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Golden treasure of the Grand Armada marked the trail of its defeat - video

Scientists exploring archaeological sites off the coast of Northern Ireland have been really lucky. On the wrecks of ships belonging to the Spanish fleet from the second half of the 16th century, they discovered many treasures that many an adventure lover and enthusiast of adventure and adventurous literature dreams of. All these wonderful valuables, however,
Published: May 17, 2020 - 12:35
Updated: July 22, 2023 - 19:47
Golden treasure of the Grand Armada marked the trail of its defeat – video

Scientists exploring archaeological sites off the coast of Northern Ireland have been really lucky. On the wrecks of ships belonging to the Spanish fleet from the second half of the 16th century, they discovered many treasures that many an adventure lover and enthusiast of adventure and adventurous literature dreams of. All these wonderful valuables, however, are a tangible trace of the Great Armada’s destruction in British waters.

The Spanish Armada, also known as the Grand or Invincible Armada, was a fleet of 130 ships that set sail from the city of A Coruña in Galicia in late May 1588. The fleet, under the command of the Duke of Medina Sidonia, was to take part in the invasion of England with the aim of overthrowing Queen Elizabeth I and stopping English interference in the Spanish Netherlands, as well as stopping the damage done by English and Dutch ships whose actions were striking Spanish interests in the Americas.

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On a mission to stop the huge Spanish fleet, English ships set out from Plymouth, which were faster and far more manoeuvrable than the large larger Spanish galleons. This advantage enabled the British to fire on the Armada’s vessels without suffering losses. After a bloody battle, the Spanish headed north, trying to return to Spain by sailing around Scotland and south by sailing around Ireland, where they were caught in a severe storm.

“The Spanish commander made the fateful decision to withdraw from the battlefield and head into the North Sea towards Scotland. To the north, the Spanish had to face a natural line of defence in the form of gales, storms and powerful waves which ultimately buried any hope of a successful landing of Spanish troops.” – Dr Sam Willis said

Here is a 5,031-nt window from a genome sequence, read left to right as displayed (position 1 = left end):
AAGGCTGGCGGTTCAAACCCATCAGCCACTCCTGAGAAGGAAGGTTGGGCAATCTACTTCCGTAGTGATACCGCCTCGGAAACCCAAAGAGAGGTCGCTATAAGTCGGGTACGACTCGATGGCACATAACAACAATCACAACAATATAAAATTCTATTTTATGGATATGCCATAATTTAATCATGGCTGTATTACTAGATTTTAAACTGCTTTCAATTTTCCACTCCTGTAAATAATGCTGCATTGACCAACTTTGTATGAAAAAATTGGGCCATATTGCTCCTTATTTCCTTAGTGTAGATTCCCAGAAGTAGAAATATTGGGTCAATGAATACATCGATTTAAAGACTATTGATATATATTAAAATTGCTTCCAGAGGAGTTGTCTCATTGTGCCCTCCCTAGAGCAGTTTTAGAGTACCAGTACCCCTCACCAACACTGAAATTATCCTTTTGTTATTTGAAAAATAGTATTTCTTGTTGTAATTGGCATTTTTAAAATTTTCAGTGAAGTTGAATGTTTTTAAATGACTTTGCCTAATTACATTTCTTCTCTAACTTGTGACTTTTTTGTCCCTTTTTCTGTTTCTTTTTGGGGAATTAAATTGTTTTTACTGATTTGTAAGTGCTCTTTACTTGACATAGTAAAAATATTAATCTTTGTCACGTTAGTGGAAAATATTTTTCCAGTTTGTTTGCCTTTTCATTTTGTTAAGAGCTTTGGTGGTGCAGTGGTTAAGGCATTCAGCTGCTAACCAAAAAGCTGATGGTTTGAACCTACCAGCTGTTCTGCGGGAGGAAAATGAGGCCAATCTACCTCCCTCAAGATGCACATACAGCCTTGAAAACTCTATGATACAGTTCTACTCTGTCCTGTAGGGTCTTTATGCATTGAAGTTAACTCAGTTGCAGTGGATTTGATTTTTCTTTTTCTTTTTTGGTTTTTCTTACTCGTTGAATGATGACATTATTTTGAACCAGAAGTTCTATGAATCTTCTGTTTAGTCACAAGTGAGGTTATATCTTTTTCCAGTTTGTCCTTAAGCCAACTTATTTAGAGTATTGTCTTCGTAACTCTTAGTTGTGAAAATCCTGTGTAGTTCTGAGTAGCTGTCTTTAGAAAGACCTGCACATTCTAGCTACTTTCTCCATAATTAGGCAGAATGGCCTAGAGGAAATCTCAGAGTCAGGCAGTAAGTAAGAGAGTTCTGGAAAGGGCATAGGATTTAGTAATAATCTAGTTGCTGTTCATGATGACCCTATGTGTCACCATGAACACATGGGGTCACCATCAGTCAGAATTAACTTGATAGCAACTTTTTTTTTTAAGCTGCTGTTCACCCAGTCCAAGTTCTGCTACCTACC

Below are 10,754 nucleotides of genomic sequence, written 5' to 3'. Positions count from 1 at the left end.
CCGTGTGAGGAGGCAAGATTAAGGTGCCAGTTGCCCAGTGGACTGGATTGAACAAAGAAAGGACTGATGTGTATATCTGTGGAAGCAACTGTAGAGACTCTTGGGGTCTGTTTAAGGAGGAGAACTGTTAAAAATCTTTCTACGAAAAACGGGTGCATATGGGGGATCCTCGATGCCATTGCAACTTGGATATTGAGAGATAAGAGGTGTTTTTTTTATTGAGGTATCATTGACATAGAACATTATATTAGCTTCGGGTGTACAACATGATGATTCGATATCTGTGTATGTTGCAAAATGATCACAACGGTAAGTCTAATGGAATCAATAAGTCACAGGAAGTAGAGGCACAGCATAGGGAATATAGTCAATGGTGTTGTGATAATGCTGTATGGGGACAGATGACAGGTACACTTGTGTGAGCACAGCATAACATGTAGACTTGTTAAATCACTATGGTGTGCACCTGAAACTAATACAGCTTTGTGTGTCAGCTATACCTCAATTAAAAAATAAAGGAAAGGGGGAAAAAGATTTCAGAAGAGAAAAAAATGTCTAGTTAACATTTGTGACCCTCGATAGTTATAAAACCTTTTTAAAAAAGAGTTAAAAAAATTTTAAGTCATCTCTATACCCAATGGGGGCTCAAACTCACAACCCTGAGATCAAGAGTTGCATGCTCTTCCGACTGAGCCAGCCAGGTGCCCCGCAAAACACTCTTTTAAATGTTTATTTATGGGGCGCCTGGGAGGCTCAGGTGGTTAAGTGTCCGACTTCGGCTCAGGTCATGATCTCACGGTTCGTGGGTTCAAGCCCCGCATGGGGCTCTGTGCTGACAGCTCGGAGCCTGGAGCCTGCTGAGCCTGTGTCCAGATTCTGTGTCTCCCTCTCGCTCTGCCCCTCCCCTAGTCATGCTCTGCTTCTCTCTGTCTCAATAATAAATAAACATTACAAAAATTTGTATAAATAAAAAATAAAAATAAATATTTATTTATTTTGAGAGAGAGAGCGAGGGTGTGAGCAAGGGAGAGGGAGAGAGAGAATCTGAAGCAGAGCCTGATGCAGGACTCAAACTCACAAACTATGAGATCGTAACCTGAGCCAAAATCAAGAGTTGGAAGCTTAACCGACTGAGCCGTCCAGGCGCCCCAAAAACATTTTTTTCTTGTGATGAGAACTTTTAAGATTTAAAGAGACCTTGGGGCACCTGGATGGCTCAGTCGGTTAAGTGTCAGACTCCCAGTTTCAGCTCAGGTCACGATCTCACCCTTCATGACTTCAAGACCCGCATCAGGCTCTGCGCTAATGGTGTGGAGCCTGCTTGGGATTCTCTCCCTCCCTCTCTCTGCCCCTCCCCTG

The Admiral, Duke of Medina Sidonia, commanding the Armada, gave his last orders to flee home around the west coast of Ireland, adding what turned out to be an extremely prophetic warning – to avoid the dangers of the jagged Irish coast.

The Spanish ships sailed blindly along the Scottish coast, trying to avoid the northwest of Ireland, completely lost in foreign waters without local pilots. Over time they began to separate and lose their course. By September 1588, the great Spanish fleet had turned into a splintered, disjointed group of ships that began to appear singly or in pairs off the coast of Northern Ireland.

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The Spanish commanders were totally unprepared for this huge operation. They did not know the specifics of the local waters, they had no knowledge of the local coastline and they were totally unprepared for such harsh and violent weather as we face in the North Atlantic. As a result, thousands of Spaniards died without even seeing the battlefield.

The retreating Armada ran into a wall of stormy weather that lasted for nearly a month and brought the ships and their crews to their doom. Within 200 miles of the west coast of Ireland, more than 20 Spanish galleons were lost. What followed were horrific scenes along the entire coastline. The bodies of 1 500 people were found on a single beach and anyone who survived met an equally callous fate.

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“Girona was destroyed within a few miles of Dunluce Castle, home to Sorley Boy MacDonnell, an Irish chieftain who was embroiled in his own conflict with the English army. He extracted over 200 bodies from the wreckage and ensured that they received a Catholic burial.”

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The most tangible trace of the Spanish Armada and the invasion of England today is the great number of gold artefacts dredged from the seabed which can be seen on display at the Ulster Museum in Belfast. Most of the artefacts on display were retrieved from the sea in the 1960s.

Source: express.co.uk

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About author

Tomasz Andrukajtis
Editor-in-chief of the DIVERS24 portal and magazine. Responsible for obtaining, translating and developing content. He also supervises all publications. Achived his first diving certification – P1 CMAS, in 2000. Has a degree in journalism and social communication. In the diving industry since 2008.
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